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Old 05-13-2018, 03:54 PM   #41
Chris Mitchell
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Join Date: Apr 2003
Location: Cedar Park Texas
Posts: 463
Re: Advice for 16 yo First Motorcycle

I think the dual purpose bike is a great idea. Thats how I started, thing about dirt riding there are few if any cars with stupid people at the wheel, doing god knows what instead of paying attention of people in cars and most especially motorcycles. After he gets used to riding dirt and gets aquainted with the mechanics of riding a bike and how to manuver it well, that will give him a step up on the squids who are wealthy enough to go buy a big sport bike and be turned loose by themselves. When I was in the motorcycle repair and selling world it was sad to see some 17 or 18 year old come in and buy the biggest and most expensive bike on the floor paid for by proud daddy, then the bike comes back to the shop totaled out and learn the boy tried to mate the bike to a anything you can think of.
FJR1300R 2003
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Old 05-14-2018, 04:05 PM   #42
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Join Date: May 2005
Location: Plano, TX
Posts: 554
Re: Advice for 16 yo First Motorcycle

I will share my experience with motorcycles for my son, who will turn 17 this month. He got a (used) 100cc crf100r dirt bike when he was 14 and he took the MSF Dirt Bike School for a day. He walked out of the course with basic proficiency on dirt. He and I went to practice offroad and he dropped his bike dozens of times trying to get good at controlling it. Sometimes he enjoyed the practice, sometimes he'd get frustrated, but he always learned something. Before turning 15 he took the 32 hours of classroom instruction for his car license and the MSF Basic Rider Course (required) and we bought all his riding gear. He already had motorcross protection including boots and helmet, bit he needed street gear. When he turned 15 he passed the road test with an instructor following him on my car. For his 15th birthday he got a used 2013 Honda CBR250R, and he was allowed to ride it with me on my bike by his side, and communicating via Sena's. We did a couple dozen rides, short and longer (40 miles or so) on the two bikes, getting real world training. After that he started visiting friends alone on his motorcycle with all his gear on. He was not allowed to ride it to school or on the highway. He never dropped his little Honda once. About a month ago, for his 17th birthday, we sold the Honda and bought a like-new 2007 Triumph Bonneville T100, which he really likes. He and I have now ridden the Bonneville with my bike side by side a few times, again, with the Sena's to stay in contact. He is not allowed yet to take the Triumph on the highway, but he will once I feel he's skilled enough with this new bike.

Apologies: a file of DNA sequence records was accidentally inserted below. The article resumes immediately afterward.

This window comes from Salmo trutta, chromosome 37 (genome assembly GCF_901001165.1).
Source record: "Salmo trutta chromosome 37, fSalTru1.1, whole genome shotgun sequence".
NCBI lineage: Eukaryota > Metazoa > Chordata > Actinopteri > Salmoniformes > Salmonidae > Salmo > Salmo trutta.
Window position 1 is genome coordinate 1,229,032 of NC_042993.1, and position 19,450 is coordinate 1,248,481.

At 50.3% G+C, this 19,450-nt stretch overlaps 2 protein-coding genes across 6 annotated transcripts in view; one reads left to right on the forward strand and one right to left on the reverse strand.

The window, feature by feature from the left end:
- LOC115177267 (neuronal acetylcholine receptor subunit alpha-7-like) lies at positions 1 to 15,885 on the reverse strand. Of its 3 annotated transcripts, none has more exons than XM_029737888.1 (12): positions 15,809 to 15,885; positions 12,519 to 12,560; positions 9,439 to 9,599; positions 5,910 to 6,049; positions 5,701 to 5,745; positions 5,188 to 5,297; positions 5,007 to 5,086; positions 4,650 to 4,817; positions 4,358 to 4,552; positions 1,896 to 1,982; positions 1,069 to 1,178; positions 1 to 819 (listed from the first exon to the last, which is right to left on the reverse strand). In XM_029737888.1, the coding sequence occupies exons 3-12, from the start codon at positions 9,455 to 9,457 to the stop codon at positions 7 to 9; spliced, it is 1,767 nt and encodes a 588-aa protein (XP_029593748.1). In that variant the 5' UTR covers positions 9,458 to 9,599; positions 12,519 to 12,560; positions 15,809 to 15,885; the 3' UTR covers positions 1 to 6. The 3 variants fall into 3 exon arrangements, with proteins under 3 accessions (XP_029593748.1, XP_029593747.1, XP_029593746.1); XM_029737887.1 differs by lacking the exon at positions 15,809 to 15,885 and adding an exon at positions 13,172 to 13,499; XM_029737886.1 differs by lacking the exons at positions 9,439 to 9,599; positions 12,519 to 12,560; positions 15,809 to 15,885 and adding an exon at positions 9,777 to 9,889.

I think the lesson here is to go one step at a time, starting as early as possible. Get used motorcycles and not new ones. In my case I was able to train him and I could assess his readiness. All the gear all the time. And avoid riding in busy traffic in the metroplex - we did some of that together, for sure, but most of our riding was on rural roads.

This approach worked for us, but your friend's situation is different. I cannot overemphasize how important it is to understand that other drivers don't see us, and a young rider is ill-prepared to act in an emergency without panicking. I would never forgive myself if my son got hurt because I allowed him to get in a dangerous situation he was not ready to handle.

Last edited by texxter; 05-14-2018 at 04:28 PM.
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Old 05-14-2018, 04:24 PM   #43
Join Date: Jun 2013
Location: Near Waco
Posts: 174
Re: Advice for 16 yo First Motorcycle

Textter's advice is really good. I started riding as a teenager against the wishes of my parents. It was just luck that my first bike (bought secretly) was a Kawasaki enduro type (100cc, 10 speed, had a little lever under the gear shift to switch low to high range) and that I learned on dirt trails. All this was pre-MSF, and I ended up totaling both that bike and my next bike ('72 XS650 Yamaha) on the street. Fortunately, I survived without serious injury and kept riding; but it was like reinventing the wheel; I was on my own and could have benefitted greatly from benevolent role models and/or MSF courses. Oddly, in my case, my dad started riding shortly after I did and rode the rest of his life. Almost fifty years later, 500K miles on the road (and 35 or so motorcycles) I feel pretty proficient, but still treat every ride as a training exercise.
"I've got to ride, ride like the wind, to be free again..."
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